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Gwynne Dyer is a London-based freelance journalist whose comments are published in 45 countries.
You can see why Saudi Arabia wants to keep pumping as much oil as possible. Oil exports represent 87% of the Saudi government budget and 42% of the GDP. Saudi Arabia’s population, now 35 million, is growing by two-thirds of a million a year, and the country already imports 80 percent of its food. They would starve in a few years if they stopped pumping.
Norway, however, is in a much more interesting place. It is the world’s seventh largest exporter of oil and gas, and these exports represent 42% of the country’s GDP. Per capita income is higher than in the United States, in part due to the fossil fuel industry, and income is much more evenly distributed.
So the five million Norwegians have a major stake in their fossil fuel industry. Indeed, 7% of the population works there. Yet Norwegian attitudes towards carbon dioxide emissions are seriously conflicting, and the question of whether the country should stop pumping has even become an issue in national politics.
The Conservative Party, which lost last Monday’s election after eight years in power, has never had a big problem living on revenues from fossil fuel exports. When asked during an election debate last week what was the party’s preferred date to end production, a Conservative candidate said, “About 300 years from now. Not a lot of nuance there.
The Labor Party, which has won the most seats and is now due to form a left-wing coalition government, has also been careful not to alienate potential supporters worried about their jobs. Party leader Jonas Gahr Store has vowed not to include any party in the new coalition that demands a halt to all exploration or production – but that leaves some leeway.
The two traditional Labor coalition partners, the Socialist Left and the Center Party, are taking a firmer approach to the issue of limiting Norway’s fossil fuel exports. “Our demand is to stop looking for oil and gas and to stop issuing new permits to companies,” said Lars Haltbrekken, spokesman for the Socialist Left Party for Climate and Energy.
No one wants to stop all oil and gas production now – that would be too much of a shock to the economy – but just under half of the population would be ready to stop exploration now. In the absence of new deposits, this would automatically imply that oil and gas production would decline to practically zero in twenty or thirty years.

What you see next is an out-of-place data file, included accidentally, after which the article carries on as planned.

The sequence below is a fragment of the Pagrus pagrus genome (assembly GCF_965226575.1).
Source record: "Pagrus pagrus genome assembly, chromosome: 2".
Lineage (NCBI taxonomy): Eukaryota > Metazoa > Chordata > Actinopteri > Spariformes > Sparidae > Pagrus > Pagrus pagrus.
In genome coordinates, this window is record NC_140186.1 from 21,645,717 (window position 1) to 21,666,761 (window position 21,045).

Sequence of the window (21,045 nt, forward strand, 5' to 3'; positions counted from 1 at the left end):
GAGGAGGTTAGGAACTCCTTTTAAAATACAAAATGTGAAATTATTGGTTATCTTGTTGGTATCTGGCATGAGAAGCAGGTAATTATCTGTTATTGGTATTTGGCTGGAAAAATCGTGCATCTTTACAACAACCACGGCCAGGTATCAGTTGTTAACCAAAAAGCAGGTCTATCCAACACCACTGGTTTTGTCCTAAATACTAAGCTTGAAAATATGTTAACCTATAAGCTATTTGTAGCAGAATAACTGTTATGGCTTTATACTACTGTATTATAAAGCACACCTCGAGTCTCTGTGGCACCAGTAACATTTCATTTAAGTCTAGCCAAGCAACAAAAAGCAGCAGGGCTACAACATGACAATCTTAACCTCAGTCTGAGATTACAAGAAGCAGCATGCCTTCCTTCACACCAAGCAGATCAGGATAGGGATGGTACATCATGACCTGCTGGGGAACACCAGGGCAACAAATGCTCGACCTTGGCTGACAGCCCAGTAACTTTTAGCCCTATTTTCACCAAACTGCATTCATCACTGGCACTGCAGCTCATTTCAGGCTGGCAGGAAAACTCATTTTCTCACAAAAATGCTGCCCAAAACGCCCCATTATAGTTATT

It’s not a sight you’ll come across very often in Kuwait, Russia, or Alberta, but Norway is a very conscientious place where people are very concerned about climate change. Its grid runs almost entirely on hydroelectric power and 70% of new car purchases this year were fully electric. Indeed, nothing else will be available on the domestic market after 2025.
It also helps that Norway has a very strong safety net. It is one of the most generous welfare states in Europe, and its $ 1.4 trillion sovereign wealth fund (saved from past oil revenues) is the largest in the world. In fact, it is so big that the whole country could be absent from work for three years while still maintaining its current standard of living.
But it’s not a crime to be cautious, and this safety net creates the possibility that Norway could be the trailblazer where other fossil fuel-producing countries eventually have to follow. The first step could even be taken in the next coalition talks.
An imaginable compromise that could bridge the gap between Labor and its potential partners was presented last week by Labor spokesman for energy, Espen Barth Eide. Most of the country’s oil and gas still comes from old offshore fields in the North Sea, he pointed out, but most of the untapped and unexplored reserves lie in the Barents Sea, above the North Sea. Arctic Circle.
Drilling there is a red line for environmentalists, but the outgoing Conservative government has refused to stop licensing it. The Labor Party has made no such commitment, and denying these licenses would be a small but significant step in the right direction: no dramatic costs at the moment, but an implicit commitment to a decline in the longer term production.